Solar Panel (Front) Solar Panel (Back)
My Starter Project- Crawling Micro Bug (June 26, 2013)
For my starter project in BlueStamp Engineering, I chose to build a Crawling MicroBug. The MicroBug came in a small kit with directions that only had pictures. A steady hand and a lot of solder wire was needed to create this robotic bug, as shown below:
The pictures on the directions gave me a clear picture of what materials need to go where on the template they give you, which contains all the names of where the different materials must go. Also, on the back, there is a small, circle metal that allowed me to just solder on that place so I will not mess up the circuit. After all of the soldering I connected the “jumpers” to the motors correctly so it will be able to move.
This is a picture of the MicroBug, the top part:
The whole system contains various parts, from transistors to electrolytic capacitor. The transistors is basically a “bridge” for the flow of electricity. The electrolytic capacitors acts as a voltage storer. So for this circuit the LDR’s (Light Dependent Resistors), which have a high resistance, “tell” the motors whether to go forward or to stop, according to how much light it is exposed to. There are 3 knobs that allow you to control the speed and sensitivity of the MicroBug. Also, there are two switches, the left one turns on and off the system and the right one allows you to select what type of way you want your MicroBug to crawl.
This is a diagram of the whole circuit:
If you are interested in making your own robot bug then just click on the link below:
Completing this project has been a great experience. I have learned so much and now know what path I want to take with engineering, mechanical all the way! To build this beauty, I had to do a lot of precise drawing that included dimensions to the smallest part. I tried to use Sketch Up, but learned that paper and pencil are my best friends.
My Mechanical Drawings:
1. The “Wooden” Frame:
2. The “U” Bracket:
3. Lastly, the base:
I have learned that not everything can be done in one way. I made modifications to the project making it my own. An example will be the “Wooden” Frame. Instead of using wood, I used threaded rod, which was easier and less time consuming since time was the thing that we had less of.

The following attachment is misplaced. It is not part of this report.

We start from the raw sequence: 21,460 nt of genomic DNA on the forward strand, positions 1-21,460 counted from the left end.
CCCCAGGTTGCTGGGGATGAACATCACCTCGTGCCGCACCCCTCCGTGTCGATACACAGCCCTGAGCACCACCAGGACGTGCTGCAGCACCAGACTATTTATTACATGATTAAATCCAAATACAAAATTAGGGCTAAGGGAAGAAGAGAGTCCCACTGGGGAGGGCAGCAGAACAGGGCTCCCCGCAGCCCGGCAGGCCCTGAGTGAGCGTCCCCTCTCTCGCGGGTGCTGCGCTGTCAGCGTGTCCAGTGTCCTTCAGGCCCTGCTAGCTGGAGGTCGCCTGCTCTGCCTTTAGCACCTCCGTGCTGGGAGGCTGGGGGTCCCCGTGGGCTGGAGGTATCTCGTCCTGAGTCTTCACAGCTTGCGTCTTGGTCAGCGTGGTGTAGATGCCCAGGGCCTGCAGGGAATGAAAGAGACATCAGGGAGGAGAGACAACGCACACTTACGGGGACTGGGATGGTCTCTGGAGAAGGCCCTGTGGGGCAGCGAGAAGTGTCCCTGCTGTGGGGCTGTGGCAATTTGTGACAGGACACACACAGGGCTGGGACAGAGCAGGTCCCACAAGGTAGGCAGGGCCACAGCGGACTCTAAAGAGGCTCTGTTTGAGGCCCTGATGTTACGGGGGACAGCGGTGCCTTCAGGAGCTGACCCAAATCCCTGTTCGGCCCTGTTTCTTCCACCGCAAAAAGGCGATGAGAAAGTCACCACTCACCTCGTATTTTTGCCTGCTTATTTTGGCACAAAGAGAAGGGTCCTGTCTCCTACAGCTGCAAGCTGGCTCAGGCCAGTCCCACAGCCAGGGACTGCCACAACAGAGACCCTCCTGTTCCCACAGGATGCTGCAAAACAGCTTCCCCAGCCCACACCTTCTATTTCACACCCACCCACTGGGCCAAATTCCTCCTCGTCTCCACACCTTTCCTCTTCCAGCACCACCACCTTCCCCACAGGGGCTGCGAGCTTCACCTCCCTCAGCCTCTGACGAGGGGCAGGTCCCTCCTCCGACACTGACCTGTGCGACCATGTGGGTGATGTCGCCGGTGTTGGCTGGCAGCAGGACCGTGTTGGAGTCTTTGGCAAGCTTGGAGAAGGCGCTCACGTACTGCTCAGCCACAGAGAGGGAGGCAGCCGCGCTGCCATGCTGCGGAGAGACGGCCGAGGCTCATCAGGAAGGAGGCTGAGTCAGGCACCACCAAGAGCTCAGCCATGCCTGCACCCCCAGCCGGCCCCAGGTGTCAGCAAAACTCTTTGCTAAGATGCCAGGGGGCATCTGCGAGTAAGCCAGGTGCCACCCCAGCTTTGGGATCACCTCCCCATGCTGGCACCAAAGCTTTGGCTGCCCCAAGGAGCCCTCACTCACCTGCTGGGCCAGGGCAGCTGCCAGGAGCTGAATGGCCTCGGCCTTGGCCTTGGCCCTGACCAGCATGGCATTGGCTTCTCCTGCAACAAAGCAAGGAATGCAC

My favorite part of this project was the building. Encountering problems was also great for me, sure at times I did not know what I was doing and just wanted to give up, but with the encouragement and help of Stephanie (staff member) I kept going and found a solution. I know that my project is not perfect, I can see parts that I could totally improve, but for a first time I think that it is pretty cool 😀
I mentioned that for college I want to go in to mechanical engineering, but I will not limit myself to that. I have friends who have created amazing projects (robotic arm, tank, a robot that moves in all directions, how cool is that?) that I would have loved to build myself and write up the code. But I did have to connect some wires :), which I had to draw some schematics for…
Attending BlueStamp was amazing. I loved being surrounded with engineers that were very helpful and students who have the same interest as me. I learned how to use different types of tools that my father would never let me touch. Also, having entrepreneurs come in basically everyday and talk to us about their experience of creating their own company was great. I learned so much from each one of them. The lesson I will never forget is that there are people out there that will not believe in you and will put you down, but you have to learn to take on their advice, but not allow them to make you stop from trying and keep on going.
Now that I have finished this project, the possibilities of improving it and uses for it are endless. I will try to power up my whole room with my solar panel!…or maybe some twinkly lights.
Thanks For Reading!